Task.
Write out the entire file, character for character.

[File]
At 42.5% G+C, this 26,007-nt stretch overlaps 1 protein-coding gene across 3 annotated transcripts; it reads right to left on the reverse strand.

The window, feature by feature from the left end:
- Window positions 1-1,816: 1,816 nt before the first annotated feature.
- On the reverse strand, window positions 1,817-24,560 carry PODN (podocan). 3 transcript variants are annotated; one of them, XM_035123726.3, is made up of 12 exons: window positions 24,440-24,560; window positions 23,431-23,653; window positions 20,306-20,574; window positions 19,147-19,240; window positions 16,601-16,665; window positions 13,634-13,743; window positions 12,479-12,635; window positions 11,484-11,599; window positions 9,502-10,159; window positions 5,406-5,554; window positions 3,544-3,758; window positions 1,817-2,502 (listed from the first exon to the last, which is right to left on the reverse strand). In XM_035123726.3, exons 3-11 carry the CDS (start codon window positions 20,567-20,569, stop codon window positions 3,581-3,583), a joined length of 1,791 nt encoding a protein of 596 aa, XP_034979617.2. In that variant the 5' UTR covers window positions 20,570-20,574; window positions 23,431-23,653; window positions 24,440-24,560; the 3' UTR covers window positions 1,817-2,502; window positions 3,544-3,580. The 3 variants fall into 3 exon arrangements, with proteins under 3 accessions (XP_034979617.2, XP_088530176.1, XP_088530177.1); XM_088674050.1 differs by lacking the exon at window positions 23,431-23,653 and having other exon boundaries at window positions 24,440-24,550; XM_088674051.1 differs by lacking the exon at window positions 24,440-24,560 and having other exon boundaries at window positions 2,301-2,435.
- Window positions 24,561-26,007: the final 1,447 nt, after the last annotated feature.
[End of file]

At 42.5% G+C, this 26,007-nt stretch overlaps 1 protein-coding gene across 3 annotated transcripts; it reads right to left on the reverse strand.

The window, feature by feature from the left end:
- Window positions 1-1,816: 1,816 nt before the first annotated feature.
- On the reverse strand, window positions 1,817-24,560 carry PODN (podocan). 3 transcript variants are annotated; one of them, XM_035123726.3, is made up of 12 exons: window positions 24,440-24,560; window positions 23,431-23,653; window positions 20,306-20,574; window positions 19,147-19,240; window positions 16,601-16,665; window positions 13,634-13,743; window positions 12,479-12,635; window positions 11,484-11,599; window positions 9,502-10,159; window positions 5,406-5,554; window positions 3,544-3,758; window positions 1,817-2,502 (listed from the first exon to the last, which is right to left on the reverse strand). In XM_035123726.3, exons 3-11 carry the CDS (start codon window positions 20,567-20,569, stop codon window positions 3,581-3,583), a joined length of 1,791 nt encoding a protein of 596 aa, XP_034979617.2. In that variant the 5' UTR covers window positions 20,570-20,574; window positions 23,431-23,653; window positions 24,440-24,560; the 3' UTR covers window positions 1,817-2,502; window positions 3,544-3,580. The 3 variants fall into 3 exon arrangements, with proteins under 3 accessions (XP_034979617.2, XP_088530176.1, XP_088530177.1); XM_088674050.1 differs by lacking the exon at window positions 23,431-23,653 and having other exon boundaries at window positions 24,440-24,550; XM_088674051.1 differs by lacking the exon at window positions 24,440-24,560 and having other exon boundaries at window positions 2,301-2,435.
- Window positions 24,561-26,007: the final 1,447 nt, after the last annotated feature.